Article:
The film starts with an excellent action sequence, as five people, apparently at random, are shot by a sniper. A suspect, injured during arrest, asks for Jack Reacher
, who arrives. At which point the audience for this film version of Lee Child's "One Shot" will divide into those who have read the book, and those who have not.
For those who have, there is a problem. Child describes Reacher as being 6 foot 5 inches tall, and built like a weigh-lifter. And the director has cast Tom Cruise, who is neither.
But the plot and the action move so rapidly and so convincingly that we are swept along by them. Even the fight scenes, where the diminutive Cruise takes on five muscle-bound thugs, and annihilates three of them, while the other two exit speedily are choreographed so expertly that we go along with the fantasy. The car chase is superbly photographed, and Cruise as stunt driver is totally convincing. This is edge of the seat stuff.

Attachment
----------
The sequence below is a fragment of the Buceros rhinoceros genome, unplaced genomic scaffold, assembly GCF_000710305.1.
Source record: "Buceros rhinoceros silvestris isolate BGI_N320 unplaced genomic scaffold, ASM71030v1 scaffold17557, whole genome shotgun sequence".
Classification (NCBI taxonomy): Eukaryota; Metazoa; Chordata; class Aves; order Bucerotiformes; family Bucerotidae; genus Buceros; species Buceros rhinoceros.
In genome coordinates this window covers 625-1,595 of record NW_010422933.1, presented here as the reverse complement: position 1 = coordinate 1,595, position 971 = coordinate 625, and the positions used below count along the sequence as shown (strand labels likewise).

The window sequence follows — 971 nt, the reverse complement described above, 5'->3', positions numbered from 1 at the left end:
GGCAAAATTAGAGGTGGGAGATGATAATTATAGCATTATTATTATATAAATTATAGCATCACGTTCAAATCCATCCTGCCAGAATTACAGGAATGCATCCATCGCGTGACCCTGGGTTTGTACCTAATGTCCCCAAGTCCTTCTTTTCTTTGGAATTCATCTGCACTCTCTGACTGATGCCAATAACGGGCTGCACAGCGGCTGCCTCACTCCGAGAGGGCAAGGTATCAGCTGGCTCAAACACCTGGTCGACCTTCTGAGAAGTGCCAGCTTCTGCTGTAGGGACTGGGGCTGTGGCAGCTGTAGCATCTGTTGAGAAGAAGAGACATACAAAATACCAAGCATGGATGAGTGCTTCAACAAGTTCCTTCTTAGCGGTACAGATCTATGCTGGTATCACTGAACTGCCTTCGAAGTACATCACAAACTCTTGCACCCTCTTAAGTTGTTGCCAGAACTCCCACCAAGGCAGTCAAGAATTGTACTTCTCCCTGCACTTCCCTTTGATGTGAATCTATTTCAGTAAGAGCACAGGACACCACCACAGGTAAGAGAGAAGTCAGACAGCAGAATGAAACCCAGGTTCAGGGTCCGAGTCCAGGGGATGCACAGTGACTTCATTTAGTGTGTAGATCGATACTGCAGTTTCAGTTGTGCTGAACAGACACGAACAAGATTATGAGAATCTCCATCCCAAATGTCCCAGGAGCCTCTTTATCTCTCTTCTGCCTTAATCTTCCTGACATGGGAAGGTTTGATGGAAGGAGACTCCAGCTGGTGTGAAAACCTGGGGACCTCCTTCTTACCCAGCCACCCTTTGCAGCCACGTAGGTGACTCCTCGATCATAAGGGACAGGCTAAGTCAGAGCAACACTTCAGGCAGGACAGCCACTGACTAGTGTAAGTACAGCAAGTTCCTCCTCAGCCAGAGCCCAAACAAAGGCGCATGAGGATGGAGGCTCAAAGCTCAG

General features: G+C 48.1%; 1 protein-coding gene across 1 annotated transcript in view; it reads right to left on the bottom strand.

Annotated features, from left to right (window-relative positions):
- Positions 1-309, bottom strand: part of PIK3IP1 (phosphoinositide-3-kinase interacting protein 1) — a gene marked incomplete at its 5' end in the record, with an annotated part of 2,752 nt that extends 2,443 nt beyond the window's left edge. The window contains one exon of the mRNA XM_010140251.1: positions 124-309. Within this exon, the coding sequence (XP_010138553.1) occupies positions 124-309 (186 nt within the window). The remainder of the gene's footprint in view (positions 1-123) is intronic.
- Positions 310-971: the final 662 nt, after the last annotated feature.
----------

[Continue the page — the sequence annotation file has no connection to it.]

Robert Duvall has a lot of fun as an elderly gun shop owner, recruited into a gun fight against the baddies – who could have come from an early James Bond movie. Baddie Werner Hertzog talks about the time he chewed off his fingers to survive in a Siberian gulag and is somewhat puzzled when his victim is unable to do the same.
Perhaps the James Bond movies are a good analogy for this film. We managed to accept Sean Connery, Pierce Brosnan, Roger Moore and Daniel Craig as very different James Bonds.
Tom Cruise, by the end of the film, has earned the right to be a very different Jack Reacher – and probably for numerous films.
A key question might be "Would I go to see the next one?". And the answer is an unqualified "Yes".